Benzodiazepines like diazepam (Valium) act by coupling to the benzodiazepine–GABA(A) receptor–chloride ionophore complex.31 Binding of benzodiazepine to the GABA(A) receptor increases chloride conductance, resulting in presynaptic inhibition in the spinal cord.32,33
Diazepam is the most commonly used benzodiazepine in the treatment of spasticity, having efficacy in patients with spinal cord injury, hemiplegia, and multiple sclerosis (MS).34–37 It frequently is used as an adjunct to baclofen in treating spasticity.41 Diazepam is less commonly used as a single agent.
From and Heltberg38 studied 17 patients with MS in a double-blind crossover trial with baclofen and diazepam. Each patient received 4 weeks of therapy with each drug. No differences were seen in efficacy of reducing spasticity, clonus, and flexor spasms or improving gait or bladder function. Side effect profiles differed slightly, with more patients reporting sedation while on diazepam, but the severity of side effects was similar in both groups. When patients still masked to treatment assignment were asked which agent they preferred, baclofen was significantly favored.38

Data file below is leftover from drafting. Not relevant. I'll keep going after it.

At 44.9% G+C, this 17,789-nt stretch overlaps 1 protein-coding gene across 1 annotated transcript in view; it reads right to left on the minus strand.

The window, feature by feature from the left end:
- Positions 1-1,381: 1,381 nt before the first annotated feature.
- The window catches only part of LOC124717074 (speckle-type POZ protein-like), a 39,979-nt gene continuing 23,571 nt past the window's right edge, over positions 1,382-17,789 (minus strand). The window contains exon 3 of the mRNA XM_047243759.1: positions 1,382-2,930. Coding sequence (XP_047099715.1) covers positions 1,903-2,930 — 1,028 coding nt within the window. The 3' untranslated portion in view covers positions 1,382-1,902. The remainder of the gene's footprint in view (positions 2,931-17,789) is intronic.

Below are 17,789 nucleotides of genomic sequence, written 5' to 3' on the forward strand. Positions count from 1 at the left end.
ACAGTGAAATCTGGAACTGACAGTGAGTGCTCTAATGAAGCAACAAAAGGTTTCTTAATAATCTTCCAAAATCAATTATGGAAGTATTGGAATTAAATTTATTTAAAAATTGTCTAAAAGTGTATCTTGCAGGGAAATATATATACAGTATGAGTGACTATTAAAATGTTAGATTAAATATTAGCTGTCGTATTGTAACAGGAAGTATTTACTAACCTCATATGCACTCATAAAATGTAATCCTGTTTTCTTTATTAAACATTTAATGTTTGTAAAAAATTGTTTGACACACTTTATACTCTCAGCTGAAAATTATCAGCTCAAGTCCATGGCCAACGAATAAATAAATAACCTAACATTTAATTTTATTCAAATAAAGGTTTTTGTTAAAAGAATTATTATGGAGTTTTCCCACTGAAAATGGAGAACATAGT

Other studies confirmed comparable antispasticity effects of baclofen and diazepam in reducing muscle tone and frequency of spasms, but baclofen was not necessarily favored over diazepam by these patients.39,40
Diazepam is well absorbed orally and reaches a peak level in approximately 1 hour. It is 98% protein-bound and is metabolized by the liver to active compounds nordiazepam and oxazepam. Total half-life can range between 20 and 80 hours.
Doses may be initiated at 2 mg twice daily and may be increased as needed to a desired effect. Alternatively, single 5-mg doses at night may be effective for nocturnal symptoms. In patients with hepatic dysfunction, doses should be titrated carefully.
Side effects include sedation and cognitive impairment, and there is a potential for dependence. The benzodiazepine withdrawal syndrome is characterized by anxiety, dysphoria, tremor, and sympathetic activation.
Seizures can occur in susceptible patients (i.e., those with a low seizure threshold) or in those who undergo rapid withdrawal after chronic use.23
Reviewed and revised May 2004 by Steven C. Schachter, MD, epilepsy.com Editorial Board.
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